The move will be cheered by labor groups who have been pushing the company to offer higher pay. Women’s advocacy group UltraViolet recently ran a web campaign that pointed potential customers towards competitors. One banner ad read, “Did you know there’s a Walmart near you that pays higher minimum wage than Target?”

Federal minimum wage has been $7.25 per hour since 2009. Democrats have proposed raising it to $10.10, but many Republicans believe it would be detrimental to businesses.

[Reuters]

MONEY Food & Drink

5 Reasons Why McDonald’s Will Win in 2015

McDonald's golden arches signs
Kristoffer Tripplaar—Alamy

McDonald's may not look so hot now, but it's in great shape to beat the market in 2015.

It’s so easy to kick a mustard- and ketchup-colored clown when it’s down, and McDonald’s MCDONALD'S CORP. MCD -0.78% has certainly earned the dissing.

It’s coming off of five consecutive quarters of negative comps, and lately it’s been blasted for everything from the quality of its grub to operational snags.

Instead of piling on, let’s take a look at a few of the things that either have been going right or should start to go right for McDonald’s this year.

1. Domestic comps are growing again

The market wasn’t impressed when McDonald’s announced that global comparable sales decreased 1.8% in January. It’s just something that the market has grown used to since the chain’s fundamentals began to slip in late 2013. However, the entirety of that decline was the result of fallout in Asia as a supplier scare in China and brand perception issues in Japan weighed on the overall performance.

The world’s largest burger chain held up better closer to home. Sales in the U.S. rose 0.4%, with an even better 0.5% year-over-year uptick at the register in Europe. Boo birds will argue this still means sales aren’t keeping up with inflation, but let’s frame this correctly. This is the first month in more than a year that McDonald’s has posted comps that are north of breakeven.

2. The new CEO could be a game changer

The Don Thompson era is coming to a close, and now the board is tasking Steve Easterbrook with turning the chain around as its new CEO. Yes, he’s an internal hire. That may not seem very exciting at a time when McDonald’s needs to think outside of the Happy Meal box, but he seems like the perfect candidate.

Easterbrook helped turn around the chain’s operations in Europe before moving back to head up the restaurant’s marketing department. He seems to have a firm grasp on the right message to woo back customers, and January’s bounce could be the first sign.

3. Higher wages could benefit McDonald’s

Consumer-facing chains are under fire for their low wages, and it wouldn’t be a surprise if we see restaurant operators start to pay more this year. This will naturally inflate prices, but McDonald’s may have a technological advantage in the form of automation.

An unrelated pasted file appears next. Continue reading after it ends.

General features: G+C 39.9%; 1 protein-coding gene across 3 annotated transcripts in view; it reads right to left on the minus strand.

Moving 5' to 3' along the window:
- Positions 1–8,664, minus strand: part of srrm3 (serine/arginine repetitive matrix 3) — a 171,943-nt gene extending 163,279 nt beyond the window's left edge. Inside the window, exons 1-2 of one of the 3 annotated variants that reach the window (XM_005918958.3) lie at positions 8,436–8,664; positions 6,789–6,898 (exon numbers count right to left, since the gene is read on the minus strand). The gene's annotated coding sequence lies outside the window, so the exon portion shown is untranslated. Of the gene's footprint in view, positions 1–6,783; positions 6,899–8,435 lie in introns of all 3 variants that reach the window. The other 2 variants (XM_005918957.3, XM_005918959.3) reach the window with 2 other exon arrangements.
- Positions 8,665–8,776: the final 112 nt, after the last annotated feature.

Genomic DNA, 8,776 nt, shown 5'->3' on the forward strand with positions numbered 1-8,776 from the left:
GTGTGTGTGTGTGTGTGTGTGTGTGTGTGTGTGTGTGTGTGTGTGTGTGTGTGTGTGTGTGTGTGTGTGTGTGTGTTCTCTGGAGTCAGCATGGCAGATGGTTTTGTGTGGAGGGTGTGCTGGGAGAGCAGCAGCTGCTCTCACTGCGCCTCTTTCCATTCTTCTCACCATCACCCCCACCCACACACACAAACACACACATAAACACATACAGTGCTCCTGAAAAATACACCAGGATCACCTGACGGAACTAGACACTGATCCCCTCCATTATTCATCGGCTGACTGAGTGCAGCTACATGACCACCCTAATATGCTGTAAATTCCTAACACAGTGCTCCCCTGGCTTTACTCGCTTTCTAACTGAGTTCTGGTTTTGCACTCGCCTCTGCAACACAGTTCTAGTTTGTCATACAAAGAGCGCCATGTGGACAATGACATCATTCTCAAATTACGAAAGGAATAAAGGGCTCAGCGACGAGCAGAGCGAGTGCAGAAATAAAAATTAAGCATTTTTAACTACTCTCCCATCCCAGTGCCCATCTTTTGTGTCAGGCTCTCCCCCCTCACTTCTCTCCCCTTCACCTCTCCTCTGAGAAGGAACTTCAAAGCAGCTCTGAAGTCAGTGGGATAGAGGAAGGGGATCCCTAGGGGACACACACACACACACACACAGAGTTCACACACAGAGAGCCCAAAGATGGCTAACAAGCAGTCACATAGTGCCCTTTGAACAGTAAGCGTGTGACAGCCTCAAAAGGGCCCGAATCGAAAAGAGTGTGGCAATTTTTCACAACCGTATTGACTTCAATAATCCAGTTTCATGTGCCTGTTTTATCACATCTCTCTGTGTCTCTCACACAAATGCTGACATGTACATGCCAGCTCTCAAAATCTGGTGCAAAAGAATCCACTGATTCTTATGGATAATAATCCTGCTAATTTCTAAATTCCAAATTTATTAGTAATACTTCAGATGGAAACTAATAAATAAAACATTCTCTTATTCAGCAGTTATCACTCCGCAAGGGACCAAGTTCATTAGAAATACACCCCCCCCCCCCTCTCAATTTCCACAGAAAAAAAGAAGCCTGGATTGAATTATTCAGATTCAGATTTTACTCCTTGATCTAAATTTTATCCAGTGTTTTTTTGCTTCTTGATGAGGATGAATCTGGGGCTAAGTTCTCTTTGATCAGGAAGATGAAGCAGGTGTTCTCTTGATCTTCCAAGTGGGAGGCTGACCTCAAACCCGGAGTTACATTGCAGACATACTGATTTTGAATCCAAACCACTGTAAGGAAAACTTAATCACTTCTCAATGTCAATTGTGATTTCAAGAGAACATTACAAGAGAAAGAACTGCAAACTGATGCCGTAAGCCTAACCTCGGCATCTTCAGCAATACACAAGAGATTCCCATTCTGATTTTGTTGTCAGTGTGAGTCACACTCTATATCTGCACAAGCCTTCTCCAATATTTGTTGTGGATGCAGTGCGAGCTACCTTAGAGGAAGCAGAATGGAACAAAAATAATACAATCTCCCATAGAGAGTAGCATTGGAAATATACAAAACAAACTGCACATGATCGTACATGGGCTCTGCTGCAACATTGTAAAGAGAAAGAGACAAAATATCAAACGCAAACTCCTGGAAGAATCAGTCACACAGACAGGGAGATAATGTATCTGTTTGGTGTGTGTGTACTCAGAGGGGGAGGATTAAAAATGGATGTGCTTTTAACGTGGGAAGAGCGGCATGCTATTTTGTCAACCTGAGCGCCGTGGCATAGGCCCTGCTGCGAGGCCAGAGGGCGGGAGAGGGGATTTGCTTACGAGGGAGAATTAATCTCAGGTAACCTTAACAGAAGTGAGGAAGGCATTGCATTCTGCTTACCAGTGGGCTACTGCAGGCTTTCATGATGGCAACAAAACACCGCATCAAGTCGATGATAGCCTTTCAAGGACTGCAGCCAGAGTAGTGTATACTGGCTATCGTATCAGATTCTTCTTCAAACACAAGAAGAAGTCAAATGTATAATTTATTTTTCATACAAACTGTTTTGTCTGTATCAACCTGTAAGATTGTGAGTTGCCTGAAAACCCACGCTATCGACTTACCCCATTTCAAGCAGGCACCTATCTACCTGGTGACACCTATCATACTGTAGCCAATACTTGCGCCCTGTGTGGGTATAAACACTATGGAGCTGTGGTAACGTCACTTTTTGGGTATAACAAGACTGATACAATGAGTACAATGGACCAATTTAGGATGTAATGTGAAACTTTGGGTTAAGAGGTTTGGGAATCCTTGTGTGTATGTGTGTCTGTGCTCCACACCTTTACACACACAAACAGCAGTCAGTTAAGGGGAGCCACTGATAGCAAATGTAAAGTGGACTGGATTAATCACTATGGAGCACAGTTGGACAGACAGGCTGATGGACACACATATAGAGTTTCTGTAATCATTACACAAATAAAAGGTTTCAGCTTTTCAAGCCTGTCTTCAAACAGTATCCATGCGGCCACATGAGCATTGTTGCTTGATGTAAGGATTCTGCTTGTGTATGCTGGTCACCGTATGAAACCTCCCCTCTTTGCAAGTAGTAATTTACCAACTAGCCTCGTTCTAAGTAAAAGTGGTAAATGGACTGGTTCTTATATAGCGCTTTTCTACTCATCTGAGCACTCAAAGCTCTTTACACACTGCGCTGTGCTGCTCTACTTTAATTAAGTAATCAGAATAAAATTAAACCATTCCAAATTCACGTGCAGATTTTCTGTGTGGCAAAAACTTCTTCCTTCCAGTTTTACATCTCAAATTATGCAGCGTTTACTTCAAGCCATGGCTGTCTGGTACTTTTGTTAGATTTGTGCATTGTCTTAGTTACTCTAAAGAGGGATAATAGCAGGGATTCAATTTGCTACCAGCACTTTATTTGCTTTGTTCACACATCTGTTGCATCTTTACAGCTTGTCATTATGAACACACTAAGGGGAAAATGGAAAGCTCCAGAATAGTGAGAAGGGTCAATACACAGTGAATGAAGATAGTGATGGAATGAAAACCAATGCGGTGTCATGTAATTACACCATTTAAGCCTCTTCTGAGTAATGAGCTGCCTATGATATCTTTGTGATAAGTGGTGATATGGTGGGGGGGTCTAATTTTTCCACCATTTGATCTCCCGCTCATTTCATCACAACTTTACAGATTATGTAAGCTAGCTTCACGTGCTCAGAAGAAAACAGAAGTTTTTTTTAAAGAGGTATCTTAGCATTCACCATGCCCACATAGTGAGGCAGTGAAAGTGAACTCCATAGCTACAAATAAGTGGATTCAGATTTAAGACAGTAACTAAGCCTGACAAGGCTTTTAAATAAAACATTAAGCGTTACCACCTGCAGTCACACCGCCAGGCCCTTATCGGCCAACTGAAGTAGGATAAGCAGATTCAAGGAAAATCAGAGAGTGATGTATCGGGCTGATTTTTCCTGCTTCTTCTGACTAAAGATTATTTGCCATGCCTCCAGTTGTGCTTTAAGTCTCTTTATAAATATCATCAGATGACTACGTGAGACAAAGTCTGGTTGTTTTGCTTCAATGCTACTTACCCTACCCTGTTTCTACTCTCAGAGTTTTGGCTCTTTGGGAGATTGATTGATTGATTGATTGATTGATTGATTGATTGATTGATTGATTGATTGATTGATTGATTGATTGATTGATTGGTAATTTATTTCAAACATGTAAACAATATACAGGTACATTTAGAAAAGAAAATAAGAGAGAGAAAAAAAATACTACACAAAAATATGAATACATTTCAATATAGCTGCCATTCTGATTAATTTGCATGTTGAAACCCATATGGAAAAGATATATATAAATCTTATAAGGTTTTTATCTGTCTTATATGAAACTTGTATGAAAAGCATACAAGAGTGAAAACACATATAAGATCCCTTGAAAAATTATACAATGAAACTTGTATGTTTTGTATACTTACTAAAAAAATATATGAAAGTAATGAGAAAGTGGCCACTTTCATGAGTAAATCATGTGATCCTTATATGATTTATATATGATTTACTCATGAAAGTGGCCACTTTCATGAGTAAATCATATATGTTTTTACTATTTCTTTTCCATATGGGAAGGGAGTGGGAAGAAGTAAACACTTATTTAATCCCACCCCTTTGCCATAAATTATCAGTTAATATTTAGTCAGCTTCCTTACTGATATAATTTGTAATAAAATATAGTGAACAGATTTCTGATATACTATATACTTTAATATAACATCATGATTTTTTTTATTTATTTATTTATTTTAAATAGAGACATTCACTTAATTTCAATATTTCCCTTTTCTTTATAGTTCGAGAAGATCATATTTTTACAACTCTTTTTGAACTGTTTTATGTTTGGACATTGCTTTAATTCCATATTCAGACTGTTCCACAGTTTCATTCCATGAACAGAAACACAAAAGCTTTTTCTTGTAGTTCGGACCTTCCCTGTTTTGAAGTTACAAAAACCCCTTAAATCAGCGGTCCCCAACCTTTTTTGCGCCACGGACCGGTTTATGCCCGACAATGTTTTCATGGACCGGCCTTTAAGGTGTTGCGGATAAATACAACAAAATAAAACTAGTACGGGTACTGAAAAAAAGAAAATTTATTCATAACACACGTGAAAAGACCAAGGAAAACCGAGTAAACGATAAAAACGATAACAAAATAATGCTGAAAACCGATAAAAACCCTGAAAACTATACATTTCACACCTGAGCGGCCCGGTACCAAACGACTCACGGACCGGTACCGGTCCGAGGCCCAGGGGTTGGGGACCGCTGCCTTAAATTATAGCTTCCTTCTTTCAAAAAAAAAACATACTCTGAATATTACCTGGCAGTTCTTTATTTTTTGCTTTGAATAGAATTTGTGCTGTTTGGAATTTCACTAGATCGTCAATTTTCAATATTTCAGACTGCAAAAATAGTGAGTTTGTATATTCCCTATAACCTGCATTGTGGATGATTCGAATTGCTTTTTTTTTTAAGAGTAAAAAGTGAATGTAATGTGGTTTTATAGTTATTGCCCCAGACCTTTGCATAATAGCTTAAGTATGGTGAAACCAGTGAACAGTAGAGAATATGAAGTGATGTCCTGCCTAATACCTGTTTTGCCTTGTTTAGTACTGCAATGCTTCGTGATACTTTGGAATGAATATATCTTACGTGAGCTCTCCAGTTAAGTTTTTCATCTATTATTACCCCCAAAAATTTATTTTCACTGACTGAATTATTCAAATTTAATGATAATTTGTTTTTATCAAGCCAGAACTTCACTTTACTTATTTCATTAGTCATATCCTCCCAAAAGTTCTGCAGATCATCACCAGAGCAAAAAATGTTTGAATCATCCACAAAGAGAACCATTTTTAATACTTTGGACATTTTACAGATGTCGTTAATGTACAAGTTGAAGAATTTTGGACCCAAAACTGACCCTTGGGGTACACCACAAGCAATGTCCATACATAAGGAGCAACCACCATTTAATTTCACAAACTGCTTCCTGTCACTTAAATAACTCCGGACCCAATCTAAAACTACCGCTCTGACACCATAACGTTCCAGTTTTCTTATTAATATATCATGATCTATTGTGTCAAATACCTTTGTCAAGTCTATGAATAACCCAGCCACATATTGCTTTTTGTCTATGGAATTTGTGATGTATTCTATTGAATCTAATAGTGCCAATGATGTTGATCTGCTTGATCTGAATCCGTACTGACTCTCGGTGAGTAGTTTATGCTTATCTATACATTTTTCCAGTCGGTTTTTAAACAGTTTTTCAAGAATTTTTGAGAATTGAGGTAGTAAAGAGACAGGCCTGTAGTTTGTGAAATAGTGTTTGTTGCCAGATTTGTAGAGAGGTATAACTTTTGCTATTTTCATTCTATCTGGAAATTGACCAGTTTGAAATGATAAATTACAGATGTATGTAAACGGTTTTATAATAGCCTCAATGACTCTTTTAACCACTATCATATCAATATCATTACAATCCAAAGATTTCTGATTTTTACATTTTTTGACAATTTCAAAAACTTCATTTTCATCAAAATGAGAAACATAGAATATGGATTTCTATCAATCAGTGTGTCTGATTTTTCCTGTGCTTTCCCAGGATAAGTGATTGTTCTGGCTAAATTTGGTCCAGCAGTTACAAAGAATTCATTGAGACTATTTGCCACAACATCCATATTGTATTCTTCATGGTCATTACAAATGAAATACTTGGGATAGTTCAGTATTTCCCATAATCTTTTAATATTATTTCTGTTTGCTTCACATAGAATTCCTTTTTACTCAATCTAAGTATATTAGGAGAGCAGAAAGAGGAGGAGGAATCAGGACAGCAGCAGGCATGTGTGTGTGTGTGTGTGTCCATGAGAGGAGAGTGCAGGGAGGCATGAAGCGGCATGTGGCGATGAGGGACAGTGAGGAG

McDonald’s and its franchisees have been investing in machines that perform many mundane tasks. Smoothie machines get going at the press of a button. Updated drive-thru windows have soda fountain carousels that sort out cups and fill them with beverages as they are ordered. Smaller chains can’t afford these high-tech automations, but it also means that McDonald’s will be able to get by with fewer employees in the future.

4. The improving economy will raise all chains

Have you noticed the drive-thru lane at your local McDonald’s getting longer in the morning? I have. With job creation on the rise again we’re seeing more rushed commuters hitting the road, taking lunch breaks, and having more money at the end of the day to take their families out to dinner.

This is a trend that should be beneficial to all chains. McDonald’s will be there.

5. The fundamentals are strong

McDonald’s may not seem cheap for a mature and slow-growing company. The stock is trading at 19 times this year’s expected earnings and a still steep 18 times next year’s target. However, there’s something to be said about a company with a predictable stream of fat royalty payments from franchisees. Net profit margins at McDonald’s hovered around a juicy 20% for several years before last year’s stumble, according to S&P Capital IQ data.

Along the way we have a company donning a chunky yield of 3.5% with a history of annual hikes dating back to when it started paying out dividends 39 years ago. McDonald’s may not look so hot now, but it’s in great shape to beat the market in 2015.

TIME cities

Seattle Bus Fares Are Now Based on Your Income

Mass transit officials have long offered discounts to certain commuters—seniors, veterans and government employees, to name a few. On Sunday, Seattle added people from low-income households to the list.

Under a new program, commuters with household incomes less than two times the federal poverty line pay only $1.50 for most trips on the region’s buses, light rail trains and street cars. The county estimates that the program could save workers who commute during peak hours more than $900 per year.

Seattle, like cities across the country, has seen a growing income gap between its highly-educated residents with high incomes and poorer residents. The commuter program is one of many efforts to assist those on the lower end of that spectrum. The city’s highly-publicized $15 minimum wage, another such effort, takes effect in April.